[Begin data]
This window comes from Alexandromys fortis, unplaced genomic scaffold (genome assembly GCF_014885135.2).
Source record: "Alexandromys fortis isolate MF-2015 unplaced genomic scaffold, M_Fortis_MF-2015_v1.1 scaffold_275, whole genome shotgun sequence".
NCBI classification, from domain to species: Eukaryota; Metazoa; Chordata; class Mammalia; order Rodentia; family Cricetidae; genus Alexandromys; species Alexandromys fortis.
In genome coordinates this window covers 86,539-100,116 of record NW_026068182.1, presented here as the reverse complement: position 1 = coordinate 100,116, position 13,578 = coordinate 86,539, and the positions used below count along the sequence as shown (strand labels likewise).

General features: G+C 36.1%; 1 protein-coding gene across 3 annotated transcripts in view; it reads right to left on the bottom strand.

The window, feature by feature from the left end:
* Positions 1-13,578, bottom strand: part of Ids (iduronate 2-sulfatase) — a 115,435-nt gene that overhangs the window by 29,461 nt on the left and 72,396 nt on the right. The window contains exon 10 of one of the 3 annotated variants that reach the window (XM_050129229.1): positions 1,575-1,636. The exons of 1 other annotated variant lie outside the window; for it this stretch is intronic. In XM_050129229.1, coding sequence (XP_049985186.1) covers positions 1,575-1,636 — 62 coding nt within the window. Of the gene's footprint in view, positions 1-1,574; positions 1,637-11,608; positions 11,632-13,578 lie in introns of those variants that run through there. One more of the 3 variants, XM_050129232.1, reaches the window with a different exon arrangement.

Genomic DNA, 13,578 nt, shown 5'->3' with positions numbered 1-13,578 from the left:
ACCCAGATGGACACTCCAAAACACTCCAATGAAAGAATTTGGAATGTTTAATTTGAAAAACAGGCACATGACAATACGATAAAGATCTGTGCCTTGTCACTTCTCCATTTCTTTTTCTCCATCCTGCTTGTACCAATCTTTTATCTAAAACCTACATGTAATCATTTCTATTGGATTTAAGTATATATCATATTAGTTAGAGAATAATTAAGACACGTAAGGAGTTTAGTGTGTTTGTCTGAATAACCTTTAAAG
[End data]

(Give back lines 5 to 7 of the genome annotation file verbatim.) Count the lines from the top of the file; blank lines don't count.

General features: G+C 36.1%; 1 protein-coding gene across 3 annotated transcripts in view; it reads right to left on the bottom strand.

The window, feature by feature from the left end:
* Positions 1-13,578, bottom strand: part of Ids (iduronate 2-sulfatase) — a 115,435-nt gene that overhangs the window by 29,461 nt on the left and 72,396 nt on the right. The window contains exon 10 of one of the 3 annotated variants that reach the window (XM_050129229.1): positions 1,575-1,636. The exons of 1 other annotated variant lie outside the window; for it this stretch is intronic. In XM_050129229.1, coding sequence (XP_049985186.1) covers positions 1,575-1,636 — 62 coding nt within the window. Of the gene's footprint in view, positions 1-1,574; positions 1,637-11,608; positions 11,632-13,578 lie in introns of those variants that run through there. One more of the 3 variants, XM_050129232.1, reaches the window with a different exon arrangement.